Thursday, November 10, 2005

Lamenting in unison

This opens the door for discussion. What is it about most Canadian advertising that is so god awful? Compared to the rest of the world, there appears to be a real lack of sophistication in our advertising. Is this because, as one of my readers suggests, that Canadians themselves are not sophisticated, and that we have no sense of irony? Why are we stuck with outdated models that rely on pure frequency to beat a message into our brains? Is there something wrong with us? Is it true that the Brits have all the answers to everything? We need some discussion on this blog, so lets hear what you have to say.

This beauty is from Australia, where the ads are even worse.

1 Comments:

At 3:53 PM, Blogger molesworth said...

Mike, you're too hard on yourself, really.

Having said that, to me, the United Furniture Warehouse commercial does symbolize all that is bad about advertising here. When I first saw it many years ago, I thought it was a clever parody of 1970s awfulness -- but I've since realized this is not the case. Do they really think this will make people shop there? Personally, I have vowed never to set foot in that store on the sole basis of that dreadful, dreadful ad. OK, they want people to know their store is cheap and cheerful, but so does Ikea and they do it with so much more style.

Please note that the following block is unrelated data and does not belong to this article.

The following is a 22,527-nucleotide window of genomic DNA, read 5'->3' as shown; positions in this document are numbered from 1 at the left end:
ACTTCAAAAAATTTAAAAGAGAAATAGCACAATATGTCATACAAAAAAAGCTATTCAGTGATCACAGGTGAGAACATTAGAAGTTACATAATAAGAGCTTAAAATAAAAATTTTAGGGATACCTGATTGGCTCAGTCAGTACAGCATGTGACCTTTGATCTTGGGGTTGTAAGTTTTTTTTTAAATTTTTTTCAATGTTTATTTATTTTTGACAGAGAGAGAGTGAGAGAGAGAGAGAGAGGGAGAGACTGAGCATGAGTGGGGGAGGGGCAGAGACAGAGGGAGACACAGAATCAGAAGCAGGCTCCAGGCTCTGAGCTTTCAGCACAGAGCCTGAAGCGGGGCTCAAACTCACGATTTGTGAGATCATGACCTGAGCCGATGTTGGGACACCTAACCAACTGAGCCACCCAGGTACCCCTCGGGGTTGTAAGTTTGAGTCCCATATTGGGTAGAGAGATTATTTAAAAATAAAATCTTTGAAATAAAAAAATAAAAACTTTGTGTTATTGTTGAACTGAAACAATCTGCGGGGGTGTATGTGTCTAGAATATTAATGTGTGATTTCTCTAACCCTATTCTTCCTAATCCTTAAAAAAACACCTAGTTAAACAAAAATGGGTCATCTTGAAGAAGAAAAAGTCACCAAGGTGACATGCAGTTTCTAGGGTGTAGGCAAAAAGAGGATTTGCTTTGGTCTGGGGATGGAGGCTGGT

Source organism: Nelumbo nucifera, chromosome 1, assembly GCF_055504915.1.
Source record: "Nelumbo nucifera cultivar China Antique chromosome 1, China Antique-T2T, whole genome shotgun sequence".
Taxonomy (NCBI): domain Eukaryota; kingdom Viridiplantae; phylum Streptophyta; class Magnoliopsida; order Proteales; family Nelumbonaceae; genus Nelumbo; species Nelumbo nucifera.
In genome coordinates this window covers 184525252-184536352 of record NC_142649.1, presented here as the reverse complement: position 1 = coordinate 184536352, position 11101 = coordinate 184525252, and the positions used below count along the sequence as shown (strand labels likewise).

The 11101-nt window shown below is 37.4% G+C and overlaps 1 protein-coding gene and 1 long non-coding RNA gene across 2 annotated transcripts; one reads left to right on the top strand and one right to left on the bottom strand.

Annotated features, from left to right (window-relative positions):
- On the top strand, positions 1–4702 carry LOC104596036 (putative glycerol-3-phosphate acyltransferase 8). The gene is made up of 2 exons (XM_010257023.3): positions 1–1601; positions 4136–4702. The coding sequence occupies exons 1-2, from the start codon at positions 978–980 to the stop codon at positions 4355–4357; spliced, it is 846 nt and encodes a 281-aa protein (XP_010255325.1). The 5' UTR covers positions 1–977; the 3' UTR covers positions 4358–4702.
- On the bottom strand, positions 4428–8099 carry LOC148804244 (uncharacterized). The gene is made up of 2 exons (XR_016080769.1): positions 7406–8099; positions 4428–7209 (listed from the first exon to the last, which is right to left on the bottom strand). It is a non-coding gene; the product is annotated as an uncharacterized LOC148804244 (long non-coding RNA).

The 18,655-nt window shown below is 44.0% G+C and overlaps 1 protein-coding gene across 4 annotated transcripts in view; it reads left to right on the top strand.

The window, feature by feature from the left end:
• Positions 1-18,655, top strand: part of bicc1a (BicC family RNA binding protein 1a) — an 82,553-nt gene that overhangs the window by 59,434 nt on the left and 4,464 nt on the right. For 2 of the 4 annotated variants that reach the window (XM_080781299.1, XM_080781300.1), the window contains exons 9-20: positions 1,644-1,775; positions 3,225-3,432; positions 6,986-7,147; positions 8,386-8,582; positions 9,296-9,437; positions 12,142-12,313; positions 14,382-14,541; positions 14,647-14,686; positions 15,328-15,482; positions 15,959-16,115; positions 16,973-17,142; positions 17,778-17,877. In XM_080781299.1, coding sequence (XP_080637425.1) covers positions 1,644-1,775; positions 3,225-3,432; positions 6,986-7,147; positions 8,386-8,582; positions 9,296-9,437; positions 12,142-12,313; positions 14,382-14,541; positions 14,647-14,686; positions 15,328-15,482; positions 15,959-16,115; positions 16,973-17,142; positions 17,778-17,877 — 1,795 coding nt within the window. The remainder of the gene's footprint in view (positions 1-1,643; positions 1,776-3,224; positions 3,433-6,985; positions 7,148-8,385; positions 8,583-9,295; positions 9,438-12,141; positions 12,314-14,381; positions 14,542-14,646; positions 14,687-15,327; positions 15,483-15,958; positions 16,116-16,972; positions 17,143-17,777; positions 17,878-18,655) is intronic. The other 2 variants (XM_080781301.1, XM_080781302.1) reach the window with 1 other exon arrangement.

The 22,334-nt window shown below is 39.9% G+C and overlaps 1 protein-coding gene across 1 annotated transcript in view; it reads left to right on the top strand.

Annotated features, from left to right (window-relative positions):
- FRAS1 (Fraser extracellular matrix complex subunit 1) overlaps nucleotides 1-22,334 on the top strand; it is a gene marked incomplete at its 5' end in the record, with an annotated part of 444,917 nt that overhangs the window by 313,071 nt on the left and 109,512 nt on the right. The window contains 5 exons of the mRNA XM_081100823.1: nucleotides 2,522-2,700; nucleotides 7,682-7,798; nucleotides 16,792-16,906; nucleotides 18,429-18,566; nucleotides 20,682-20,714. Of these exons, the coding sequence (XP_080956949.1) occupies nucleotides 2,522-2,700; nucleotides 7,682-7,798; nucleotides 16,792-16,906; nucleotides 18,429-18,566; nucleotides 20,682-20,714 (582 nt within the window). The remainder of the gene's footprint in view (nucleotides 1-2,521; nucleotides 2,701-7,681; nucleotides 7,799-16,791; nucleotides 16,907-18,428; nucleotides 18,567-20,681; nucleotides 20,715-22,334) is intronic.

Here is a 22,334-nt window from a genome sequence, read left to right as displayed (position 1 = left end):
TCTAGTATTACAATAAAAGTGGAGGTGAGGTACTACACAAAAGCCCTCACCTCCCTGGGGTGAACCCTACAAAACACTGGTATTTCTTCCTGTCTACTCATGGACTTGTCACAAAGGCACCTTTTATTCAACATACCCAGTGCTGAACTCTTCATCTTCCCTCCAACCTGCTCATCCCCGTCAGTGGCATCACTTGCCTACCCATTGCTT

In the UK they have whole television shows dedicated to such commercials, so that Brits can laugh at how unsophisticated the rest of the world is -- something they love to do. But you have to admit, they do deploy sex and humour far more effectively in advertising, and are more willing to push out those boundaries.

So why the trans-Atlantic divide? The obvious answer is that Brits are more clever and witty -- and better looking, to boot. But there must be more to it.

Is it all down to the role of irony in a culture? (Would it help to add irony to the school curriculum?)
Does the sheer number of channels dumb things down?
Are clients scared of upsetting the public?
Is the North American public more socially and culturally conservative?
Do advertisers think the public are more conservative than they are?
Are they wary of regulators?
Or are budgets just too tight?

Really, I'd like to know.

 

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